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Diagnosis of Undifferentiated Spondyloarthritis

Undifferentiated spondyloarthritis (USpA) is reportedly the most difficult disease to diagnose in the spondylitis family and consequently eludes a correct diagnosis in many patients who have it. USpA is the least well known of the group and is still unrecognized by some physicians. Sometimes a doctor may make an initial diagnosis of "spondyloarthritis" or "unclassified seronegative spondyloarthritis" if certain symptoms are present, but are not enough to make a specific diagnosis. Sadly, people with USpA may initially hear that they are "anxious and depressed" or receive a diagnosis of fibromyalgia, which is a chronic disorder associated with widespread muscle and soft tissue pain.

A person with USpA may have signs and symptoms of spondylitis that do not quite fit into a specific category. For example, someone may have (or have experienced) iritis and heel pain, as well as being HLA-B27 positive, but initially not have the SI joint or spinal involvement associated with ankylosing spondylitis.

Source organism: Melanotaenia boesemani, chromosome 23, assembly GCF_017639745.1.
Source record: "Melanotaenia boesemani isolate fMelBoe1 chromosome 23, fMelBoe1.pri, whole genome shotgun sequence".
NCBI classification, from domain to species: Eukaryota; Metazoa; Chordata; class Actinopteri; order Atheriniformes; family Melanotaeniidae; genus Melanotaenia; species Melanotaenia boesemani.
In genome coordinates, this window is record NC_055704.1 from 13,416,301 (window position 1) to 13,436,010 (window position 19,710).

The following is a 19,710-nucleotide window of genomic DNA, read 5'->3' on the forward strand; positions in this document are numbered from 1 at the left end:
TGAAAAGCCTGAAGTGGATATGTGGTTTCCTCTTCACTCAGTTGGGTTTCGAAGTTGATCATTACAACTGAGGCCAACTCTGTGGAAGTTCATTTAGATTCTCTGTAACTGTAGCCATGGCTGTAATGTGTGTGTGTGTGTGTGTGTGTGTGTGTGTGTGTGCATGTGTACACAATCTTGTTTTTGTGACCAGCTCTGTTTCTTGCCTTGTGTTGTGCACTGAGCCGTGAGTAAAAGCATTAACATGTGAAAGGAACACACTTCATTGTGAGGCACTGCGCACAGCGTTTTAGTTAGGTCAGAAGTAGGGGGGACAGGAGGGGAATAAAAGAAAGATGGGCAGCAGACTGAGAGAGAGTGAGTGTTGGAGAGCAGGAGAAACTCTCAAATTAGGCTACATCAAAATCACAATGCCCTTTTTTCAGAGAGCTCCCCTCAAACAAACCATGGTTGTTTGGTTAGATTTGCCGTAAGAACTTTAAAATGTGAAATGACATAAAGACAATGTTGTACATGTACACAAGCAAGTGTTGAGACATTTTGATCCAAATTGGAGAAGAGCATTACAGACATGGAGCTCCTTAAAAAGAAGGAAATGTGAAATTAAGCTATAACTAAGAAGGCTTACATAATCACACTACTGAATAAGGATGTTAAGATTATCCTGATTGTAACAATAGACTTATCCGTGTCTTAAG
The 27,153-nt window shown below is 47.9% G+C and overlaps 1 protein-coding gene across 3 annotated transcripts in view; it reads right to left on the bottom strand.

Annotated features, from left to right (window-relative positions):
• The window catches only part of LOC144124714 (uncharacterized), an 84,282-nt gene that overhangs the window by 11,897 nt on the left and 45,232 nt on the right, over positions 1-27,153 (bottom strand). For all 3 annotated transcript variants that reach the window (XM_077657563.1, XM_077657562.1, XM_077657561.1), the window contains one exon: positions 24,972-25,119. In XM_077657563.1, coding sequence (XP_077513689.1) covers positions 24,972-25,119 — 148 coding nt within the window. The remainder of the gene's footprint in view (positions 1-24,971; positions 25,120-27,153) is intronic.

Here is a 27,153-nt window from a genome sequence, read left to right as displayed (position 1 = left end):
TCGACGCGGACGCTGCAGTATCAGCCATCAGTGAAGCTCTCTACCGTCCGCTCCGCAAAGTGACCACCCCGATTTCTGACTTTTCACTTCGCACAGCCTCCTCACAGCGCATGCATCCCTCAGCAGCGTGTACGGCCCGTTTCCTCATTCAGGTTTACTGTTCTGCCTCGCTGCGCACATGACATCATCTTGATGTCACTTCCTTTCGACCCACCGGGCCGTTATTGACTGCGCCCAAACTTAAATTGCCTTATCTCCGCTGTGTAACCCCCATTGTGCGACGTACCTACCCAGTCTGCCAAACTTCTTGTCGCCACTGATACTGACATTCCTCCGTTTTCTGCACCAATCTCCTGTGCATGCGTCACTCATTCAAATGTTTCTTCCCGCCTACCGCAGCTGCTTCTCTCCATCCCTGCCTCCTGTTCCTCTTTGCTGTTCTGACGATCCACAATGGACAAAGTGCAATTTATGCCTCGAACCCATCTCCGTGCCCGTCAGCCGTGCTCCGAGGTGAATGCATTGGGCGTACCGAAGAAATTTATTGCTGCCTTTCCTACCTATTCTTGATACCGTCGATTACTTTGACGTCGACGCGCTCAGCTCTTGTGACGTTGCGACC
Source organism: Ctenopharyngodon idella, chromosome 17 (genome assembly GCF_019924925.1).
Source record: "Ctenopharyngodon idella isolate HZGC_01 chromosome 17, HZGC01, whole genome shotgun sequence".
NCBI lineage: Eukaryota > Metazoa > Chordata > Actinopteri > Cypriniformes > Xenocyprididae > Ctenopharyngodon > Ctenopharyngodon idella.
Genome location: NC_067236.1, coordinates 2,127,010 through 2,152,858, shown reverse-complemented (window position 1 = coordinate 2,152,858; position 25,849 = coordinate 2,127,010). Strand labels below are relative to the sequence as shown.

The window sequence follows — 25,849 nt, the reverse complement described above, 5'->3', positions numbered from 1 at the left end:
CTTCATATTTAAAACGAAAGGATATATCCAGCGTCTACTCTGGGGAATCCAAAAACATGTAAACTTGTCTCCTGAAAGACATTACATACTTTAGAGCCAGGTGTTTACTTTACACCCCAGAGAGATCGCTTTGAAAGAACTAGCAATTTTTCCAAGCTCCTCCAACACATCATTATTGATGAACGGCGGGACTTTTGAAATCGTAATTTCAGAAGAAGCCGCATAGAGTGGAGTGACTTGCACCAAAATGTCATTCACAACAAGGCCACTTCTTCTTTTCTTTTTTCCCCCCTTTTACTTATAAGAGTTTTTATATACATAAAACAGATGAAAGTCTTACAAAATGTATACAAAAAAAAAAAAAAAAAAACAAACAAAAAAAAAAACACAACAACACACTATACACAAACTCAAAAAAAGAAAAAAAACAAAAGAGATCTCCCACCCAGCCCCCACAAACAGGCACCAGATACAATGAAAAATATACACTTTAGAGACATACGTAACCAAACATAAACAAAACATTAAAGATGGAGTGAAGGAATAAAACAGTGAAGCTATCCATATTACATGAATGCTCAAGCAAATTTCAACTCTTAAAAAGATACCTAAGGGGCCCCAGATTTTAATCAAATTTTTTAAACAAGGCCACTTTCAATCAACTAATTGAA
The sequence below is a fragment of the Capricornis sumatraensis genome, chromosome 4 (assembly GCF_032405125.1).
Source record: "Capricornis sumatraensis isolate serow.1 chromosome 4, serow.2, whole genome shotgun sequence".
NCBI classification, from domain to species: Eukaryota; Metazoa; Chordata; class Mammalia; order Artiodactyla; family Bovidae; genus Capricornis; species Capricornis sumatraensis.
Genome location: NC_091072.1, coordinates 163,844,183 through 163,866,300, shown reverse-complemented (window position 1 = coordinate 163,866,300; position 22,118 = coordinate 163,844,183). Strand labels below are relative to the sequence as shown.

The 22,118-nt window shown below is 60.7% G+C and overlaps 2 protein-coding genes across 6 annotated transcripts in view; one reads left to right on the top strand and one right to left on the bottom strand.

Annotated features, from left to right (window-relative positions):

A rheumatologist is commonly the type of physician who will diagnose USpA, since they are doctors who are specially trained in diagnosing and treating disorders that affect the joints, muscles, tendons, ligaments, connective tissue, and bones. A diagnosis of USpA normally comes after a physical exam, laboratory tests, and X-rays.

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Differences in Diagnostic Criteria

The differences in diagnostic criteria between ankylosing spondylitis and undifferentiated spondyloarthritis include:

HLA-B27 Gene Test

The diagnostically helpful tissue type gene called HLA-B27, seen in the majority of people with ankylosing spondylitis, is commonly absent in undifferentiated spondyloarthritis. Approximately 20-25 percent of people with USpA test positive for HLA-B27.


While X-ray of the pelvic region (where the sacroiliac joint is located) is essential for diagnosis in AS, subtle erosions do not always show in X-rays of those with USpA.

Inflammatory Spinal Pain

Symptoms of inflammatory spinal pain are the first clues of AS, which is not necessarily the case in people with USpA. However, oftentimes women with any form of spondylitis feel primary pain in a different area of the body than the spine or lower back. Subsequently, a misdiagnosis of fibromyalgia is too often made in women with undifferentiated spondyloarthritis, who present with diffuse muscle aches and pains, without any measurable lab or X-ray abnormalities.

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